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Title: A kainic acid-induced status epilepticus model of epileptogenesis in the C57BL/6J mouse : interventions targeting nitric oxide and NMDA receptor-mediated pathophysiology
Author: Beamer, Edward
Awarding Body: University of Liverpool
Current Institution: University of Liverpool
Date of Award: 2012
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In this thesis, the behavioral, electrographic and neurobiological effects of a period of kainic acid-induced status epilepticus (SE) on the C57BL/6J inbred mouse strain are characterised. The severity of epileptic behaviour was scored, used immunohistochemistry to investigate the anatomical distribution of c-Fos expression in the hippocampal formation following SE and recorded EEG during and after SE using an implantable, wireless telemetry device. Further to assessing the severity of SE, changes subsequent to seizures related to the emergence of chronic epilepsy were investigated, including reactive gliosis and synaptogenesis and epileptiform discharges in the EEG trace. I investigated the potential of a range of pharmacological agents for modulating the severity of induced seizures and disease progression. These included drugs targetting the NR2B subunit of the NMDA receptor (RO 25-6981), neuronal nitric oxide synthase (L-NPA), The post synaptic density protein 95 (Tat-NR2B9a) and inducible nitric oxide synthase (1400W). L-NPA, when administered prior to the induction of SE was found to profoundly suppress the emergence of epileptiform activity, including behavioural, electrographic and neurobiological indicators. Further, L-NPA’s modulation of the precipitating event lead to a decrease in neurobiological changes associated with epileptogenesis, such as reactive gliosis in the CA3 region of the hippocampus and 5 elevated synaptogenesis in th molecular layer of the hippocampus. This correlated with a marked decrease in epileptiform discharges in the EEG trace. A novel method of kainic acid administration was trialed, involving multiple small doses of the drug, titrated by the severity of behaviour. This method led to a decrease in mortality and an increase in the severity and inter-individual uniformity of SE, assessed by the analysis of behaviour, EEG and c-Fos expression in the hippocampus. Furthermore, this method induced neurobiological changes associated with epileptogenesis 3 days following SE and was associated with an increased frequency of epileptiform discharges for 7 days post SE.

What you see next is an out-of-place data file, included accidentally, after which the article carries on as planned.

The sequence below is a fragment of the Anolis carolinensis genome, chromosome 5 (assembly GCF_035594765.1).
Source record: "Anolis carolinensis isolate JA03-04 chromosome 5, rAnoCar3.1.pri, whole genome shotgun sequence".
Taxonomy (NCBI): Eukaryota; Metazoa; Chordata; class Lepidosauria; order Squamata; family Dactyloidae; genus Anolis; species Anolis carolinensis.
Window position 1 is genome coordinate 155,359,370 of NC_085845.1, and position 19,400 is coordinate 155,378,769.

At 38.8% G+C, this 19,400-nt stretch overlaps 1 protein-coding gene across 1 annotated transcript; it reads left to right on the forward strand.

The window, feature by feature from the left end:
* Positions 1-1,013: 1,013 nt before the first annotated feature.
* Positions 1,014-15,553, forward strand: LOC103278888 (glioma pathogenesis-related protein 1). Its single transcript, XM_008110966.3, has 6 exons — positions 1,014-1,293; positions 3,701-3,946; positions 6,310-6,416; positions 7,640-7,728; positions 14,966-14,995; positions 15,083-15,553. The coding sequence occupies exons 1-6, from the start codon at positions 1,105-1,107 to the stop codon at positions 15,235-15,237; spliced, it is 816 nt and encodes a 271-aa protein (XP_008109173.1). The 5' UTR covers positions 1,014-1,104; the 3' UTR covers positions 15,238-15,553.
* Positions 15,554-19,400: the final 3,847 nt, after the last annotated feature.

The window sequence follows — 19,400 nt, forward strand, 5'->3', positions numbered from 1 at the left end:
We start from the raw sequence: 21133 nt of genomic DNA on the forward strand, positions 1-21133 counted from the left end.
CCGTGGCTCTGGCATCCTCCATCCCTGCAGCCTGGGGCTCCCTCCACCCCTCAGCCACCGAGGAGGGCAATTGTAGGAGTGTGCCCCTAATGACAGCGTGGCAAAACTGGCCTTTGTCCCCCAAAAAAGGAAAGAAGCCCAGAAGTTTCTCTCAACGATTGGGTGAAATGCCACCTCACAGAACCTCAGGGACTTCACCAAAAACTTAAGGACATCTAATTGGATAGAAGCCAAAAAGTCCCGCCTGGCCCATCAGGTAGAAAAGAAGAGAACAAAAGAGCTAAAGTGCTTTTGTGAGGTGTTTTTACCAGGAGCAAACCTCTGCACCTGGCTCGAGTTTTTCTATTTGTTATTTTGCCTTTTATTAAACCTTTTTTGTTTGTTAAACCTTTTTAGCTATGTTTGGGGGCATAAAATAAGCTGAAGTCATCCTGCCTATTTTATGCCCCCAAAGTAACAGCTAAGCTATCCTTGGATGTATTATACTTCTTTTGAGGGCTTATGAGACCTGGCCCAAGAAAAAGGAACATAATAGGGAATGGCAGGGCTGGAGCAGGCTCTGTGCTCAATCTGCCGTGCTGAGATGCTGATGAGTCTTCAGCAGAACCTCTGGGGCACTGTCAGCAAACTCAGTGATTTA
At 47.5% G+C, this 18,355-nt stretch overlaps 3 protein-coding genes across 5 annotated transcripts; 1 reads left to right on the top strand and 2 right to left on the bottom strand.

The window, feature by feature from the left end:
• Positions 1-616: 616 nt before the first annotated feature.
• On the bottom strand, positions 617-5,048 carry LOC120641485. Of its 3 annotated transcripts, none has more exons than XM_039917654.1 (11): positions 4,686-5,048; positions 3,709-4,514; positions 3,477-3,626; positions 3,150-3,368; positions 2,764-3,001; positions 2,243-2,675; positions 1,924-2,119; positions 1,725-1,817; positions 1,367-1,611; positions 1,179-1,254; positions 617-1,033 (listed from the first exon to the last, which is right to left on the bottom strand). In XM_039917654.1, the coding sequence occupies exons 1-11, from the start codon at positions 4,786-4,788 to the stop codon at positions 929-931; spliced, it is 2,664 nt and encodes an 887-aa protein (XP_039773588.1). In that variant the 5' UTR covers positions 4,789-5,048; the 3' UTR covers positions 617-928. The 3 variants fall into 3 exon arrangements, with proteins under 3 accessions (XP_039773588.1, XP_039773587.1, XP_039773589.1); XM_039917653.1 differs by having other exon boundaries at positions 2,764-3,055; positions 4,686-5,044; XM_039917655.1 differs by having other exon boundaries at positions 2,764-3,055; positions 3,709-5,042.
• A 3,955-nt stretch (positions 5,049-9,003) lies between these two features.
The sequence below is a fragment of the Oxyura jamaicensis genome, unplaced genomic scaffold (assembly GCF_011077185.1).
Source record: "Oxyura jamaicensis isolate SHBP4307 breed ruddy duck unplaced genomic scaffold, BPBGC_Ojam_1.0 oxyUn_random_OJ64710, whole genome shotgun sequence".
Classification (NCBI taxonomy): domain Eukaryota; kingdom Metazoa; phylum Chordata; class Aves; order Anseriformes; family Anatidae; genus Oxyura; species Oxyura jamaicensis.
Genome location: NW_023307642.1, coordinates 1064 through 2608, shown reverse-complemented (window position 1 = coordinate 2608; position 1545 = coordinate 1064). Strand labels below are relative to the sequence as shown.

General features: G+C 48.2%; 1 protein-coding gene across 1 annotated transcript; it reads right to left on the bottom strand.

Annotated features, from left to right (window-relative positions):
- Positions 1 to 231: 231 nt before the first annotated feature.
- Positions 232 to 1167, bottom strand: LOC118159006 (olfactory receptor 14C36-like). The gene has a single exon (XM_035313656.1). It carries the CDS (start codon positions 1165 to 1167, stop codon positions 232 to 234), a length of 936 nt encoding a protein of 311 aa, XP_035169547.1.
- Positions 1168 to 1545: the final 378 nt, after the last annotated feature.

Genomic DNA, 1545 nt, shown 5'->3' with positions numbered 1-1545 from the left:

Supervisor: Thippeswamy, T.; Sills, G. J. Sponsor: Not available
Qualification Name: Thesis (Ph.D.) Qualification Level: Doctoral
EThOS ID:  DOI: Not available
Keywords: RC0321 Neuroscience. Biological psychiatry. Neuropsychiatry ; RM Therapeutics. Pharmacology ; SF Animal culture